When somebody says Star Trek: The Next Generation is the greatest of all of the Trek series, that statement almost always comes with a caveat. If you binge TNG from the beginning, starting with Season 1, you’ll find a deeply uneven show. And, while conventional wisdom holds that Season 3 is where the true classic era of TNG begins, many — including Brent Spiner — have long maintained that the seeds for the greatness of this version of Star Trek began in Season 2, specifically, with this episode.

Written by former attorney Melinda Snodgrass — a close friend of George R.R. Martin, and co-creator of the Wild Cards series with him — “The Measure of a Man” succeeded in 1989 for the same reason it resonates today; it was both allegorical about human rights in general but specific enough in its sci-fi premise to create a bit of doubt in the mind of the viewer. For strange legal reasons, Riker, Data’s friend, is required to be the prosecutor, an ethical wrinkle that makes the viewer wonder whether or not Data is a true living being. Riker has to be good at his job as a prosecutor, allowing us to follow the logic of his arguments, which are, at times, compelling!

Data and Picard try to prove Data is “alive.”


The title of the episode comes from a quote from Martin Luther King: “The ultimate measure of a man is not where he stands in moments of comfort and convenience, but where he stands at times of challenge and controversy.” As pointed out by authors Paula M. Block and Terry J. Erdmann, this means the episode title does not reference Data himself, but instead, the behaviors of humankind relative to the questions that the episode raises. How Picard, Riker, Maddox, and Louvois will judge Data is really what’s on trial.

This emotional arc is best seen in the journey of Maddox, someone who, at the beginning, couldn’t imagine Data as a person, and by the end of the episode, changes his mind. In the 2012 Blu-ray commentary track for this episode, Melinda Snodgrass noted of Maddox: “I wrote him as a true believer because I wanted him to change.”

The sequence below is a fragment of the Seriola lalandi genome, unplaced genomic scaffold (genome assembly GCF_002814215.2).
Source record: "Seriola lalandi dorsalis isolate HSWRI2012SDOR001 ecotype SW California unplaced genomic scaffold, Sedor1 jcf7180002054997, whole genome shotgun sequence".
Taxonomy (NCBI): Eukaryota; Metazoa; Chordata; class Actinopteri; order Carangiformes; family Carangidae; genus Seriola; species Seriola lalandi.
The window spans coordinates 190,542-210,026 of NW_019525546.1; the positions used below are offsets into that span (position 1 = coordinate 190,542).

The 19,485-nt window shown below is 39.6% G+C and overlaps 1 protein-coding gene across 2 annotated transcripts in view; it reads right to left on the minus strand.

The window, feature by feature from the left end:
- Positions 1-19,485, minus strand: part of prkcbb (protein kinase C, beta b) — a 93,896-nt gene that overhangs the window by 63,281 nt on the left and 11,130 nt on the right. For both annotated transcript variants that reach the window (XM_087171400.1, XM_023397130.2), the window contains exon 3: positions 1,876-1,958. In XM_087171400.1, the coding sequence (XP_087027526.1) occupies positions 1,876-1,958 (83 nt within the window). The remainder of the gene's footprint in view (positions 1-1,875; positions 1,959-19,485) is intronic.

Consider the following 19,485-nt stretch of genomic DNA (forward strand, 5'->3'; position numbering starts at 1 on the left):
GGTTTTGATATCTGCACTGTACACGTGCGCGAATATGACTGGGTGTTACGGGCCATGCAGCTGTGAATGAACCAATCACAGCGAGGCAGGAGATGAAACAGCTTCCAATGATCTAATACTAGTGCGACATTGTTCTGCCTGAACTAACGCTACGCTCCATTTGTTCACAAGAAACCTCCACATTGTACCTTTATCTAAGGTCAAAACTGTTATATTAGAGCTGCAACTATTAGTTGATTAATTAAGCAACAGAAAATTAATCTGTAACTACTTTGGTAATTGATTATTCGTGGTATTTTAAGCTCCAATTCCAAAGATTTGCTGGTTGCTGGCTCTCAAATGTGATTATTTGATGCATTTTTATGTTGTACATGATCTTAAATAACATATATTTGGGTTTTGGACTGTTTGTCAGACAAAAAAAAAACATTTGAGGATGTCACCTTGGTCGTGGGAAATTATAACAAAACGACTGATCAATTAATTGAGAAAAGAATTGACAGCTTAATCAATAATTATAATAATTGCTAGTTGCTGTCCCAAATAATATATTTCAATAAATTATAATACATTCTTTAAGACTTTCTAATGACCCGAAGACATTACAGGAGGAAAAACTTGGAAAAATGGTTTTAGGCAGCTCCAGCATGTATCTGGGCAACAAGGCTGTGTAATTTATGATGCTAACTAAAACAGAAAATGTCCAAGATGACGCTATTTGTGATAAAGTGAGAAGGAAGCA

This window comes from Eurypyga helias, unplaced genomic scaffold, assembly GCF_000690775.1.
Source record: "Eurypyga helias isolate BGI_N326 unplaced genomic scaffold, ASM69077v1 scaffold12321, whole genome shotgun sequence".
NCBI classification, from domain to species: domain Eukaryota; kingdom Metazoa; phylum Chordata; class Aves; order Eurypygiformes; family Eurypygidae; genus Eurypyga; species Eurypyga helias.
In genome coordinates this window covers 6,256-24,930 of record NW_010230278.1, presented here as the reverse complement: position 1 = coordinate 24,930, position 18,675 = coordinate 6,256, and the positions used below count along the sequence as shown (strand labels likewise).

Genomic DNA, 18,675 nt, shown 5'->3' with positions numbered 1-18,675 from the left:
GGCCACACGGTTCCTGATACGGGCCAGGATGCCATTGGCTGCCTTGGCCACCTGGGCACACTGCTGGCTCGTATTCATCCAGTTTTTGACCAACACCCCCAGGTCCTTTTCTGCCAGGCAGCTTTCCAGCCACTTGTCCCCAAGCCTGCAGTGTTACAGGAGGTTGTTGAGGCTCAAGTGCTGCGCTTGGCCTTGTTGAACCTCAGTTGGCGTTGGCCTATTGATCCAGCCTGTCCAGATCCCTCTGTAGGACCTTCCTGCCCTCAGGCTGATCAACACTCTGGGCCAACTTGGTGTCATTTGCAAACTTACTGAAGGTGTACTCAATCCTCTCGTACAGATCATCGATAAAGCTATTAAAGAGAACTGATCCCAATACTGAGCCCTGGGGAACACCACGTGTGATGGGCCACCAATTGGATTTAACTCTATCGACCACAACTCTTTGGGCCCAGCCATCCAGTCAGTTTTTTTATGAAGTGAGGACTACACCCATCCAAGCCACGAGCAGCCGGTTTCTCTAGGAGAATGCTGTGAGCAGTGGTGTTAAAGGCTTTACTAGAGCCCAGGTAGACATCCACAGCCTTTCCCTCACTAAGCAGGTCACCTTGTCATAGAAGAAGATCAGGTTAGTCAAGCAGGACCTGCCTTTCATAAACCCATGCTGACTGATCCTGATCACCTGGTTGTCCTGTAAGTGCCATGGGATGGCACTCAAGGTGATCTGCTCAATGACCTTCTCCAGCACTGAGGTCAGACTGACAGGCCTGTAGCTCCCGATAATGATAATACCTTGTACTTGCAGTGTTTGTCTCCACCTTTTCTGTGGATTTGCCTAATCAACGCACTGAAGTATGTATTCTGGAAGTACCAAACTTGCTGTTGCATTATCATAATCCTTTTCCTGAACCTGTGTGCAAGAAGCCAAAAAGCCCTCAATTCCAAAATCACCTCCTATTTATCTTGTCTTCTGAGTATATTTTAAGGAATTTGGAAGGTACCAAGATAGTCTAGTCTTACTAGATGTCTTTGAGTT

This is the first episode of TNG in which the crew plays poker.


Canonically, this change of heart later resulted in another classic, the season 4 episode, “Data’s Day,” in which Data narrates his entire day in the form of a letter to Maddox. Additionally, Star Trek: Picard Season 1 used Maddox’s admiration for Data as the entire foundation for a season-long mystery, as well as the creation of even more intelligent android-esque lifeforms. This notion eventually resulted in Jean-Luc Picard being reborn in a “Synth” body, pushing the envelope of Trek’s definitions of “new life” even further.

And of course, there’s that poker game that begins the episode. This was the first time we saw members of the Enterprise-D crew playing poker, an image that became the last shot of “All Good Things...” in 1994, and the final episode of Picard, “The Last Generation” in 2023. From the journey of Data to the warm feelings about this Enterprise crew to great allegorical science fiction for TV, the best of The Next Generation started right here.

Star Trek: The Next Generation, Season 2, Episode 9, “The Measure of a Man” is streaming on Paramount+.